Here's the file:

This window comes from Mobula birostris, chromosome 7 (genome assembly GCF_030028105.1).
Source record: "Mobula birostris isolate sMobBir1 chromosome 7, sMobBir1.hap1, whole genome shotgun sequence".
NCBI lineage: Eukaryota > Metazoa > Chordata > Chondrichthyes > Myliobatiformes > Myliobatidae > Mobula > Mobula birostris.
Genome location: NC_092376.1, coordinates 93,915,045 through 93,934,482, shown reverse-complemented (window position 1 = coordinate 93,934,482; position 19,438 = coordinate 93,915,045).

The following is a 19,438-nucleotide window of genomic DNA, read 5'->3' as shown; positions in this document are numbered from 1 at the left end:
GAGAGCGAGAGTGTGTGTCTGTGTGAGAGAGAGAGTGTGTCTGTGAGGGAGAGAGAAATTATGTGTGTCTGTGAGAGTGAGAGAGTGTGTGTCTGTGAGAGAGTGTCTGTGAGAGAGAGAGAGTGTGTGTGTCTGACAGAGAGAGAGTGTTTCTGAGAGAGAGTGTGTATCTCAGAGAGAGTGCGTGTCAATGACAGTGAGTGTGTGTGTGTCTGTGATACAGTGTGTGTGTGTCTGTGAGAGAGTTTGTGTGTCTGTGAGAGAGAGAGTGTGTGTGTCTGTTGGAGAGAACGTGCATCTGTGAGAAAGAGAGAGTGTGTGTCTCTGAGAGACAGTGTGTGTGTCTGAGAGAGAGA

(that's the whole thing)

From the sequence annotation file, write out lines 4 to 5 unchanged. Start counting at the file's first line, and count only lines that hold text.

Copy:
Genome location: NC_092376.1, coordinates 93,915,045 through 93,934,482, shown reverse-complemented (window position 1 = coordinate 93,934,482; position 19,438 = coordinate 93,915,045).

The following is a 19,438-nucleotide window of genomic DNA, read 5'->3' as shown; positions in this document are numbered from 1 at the left end: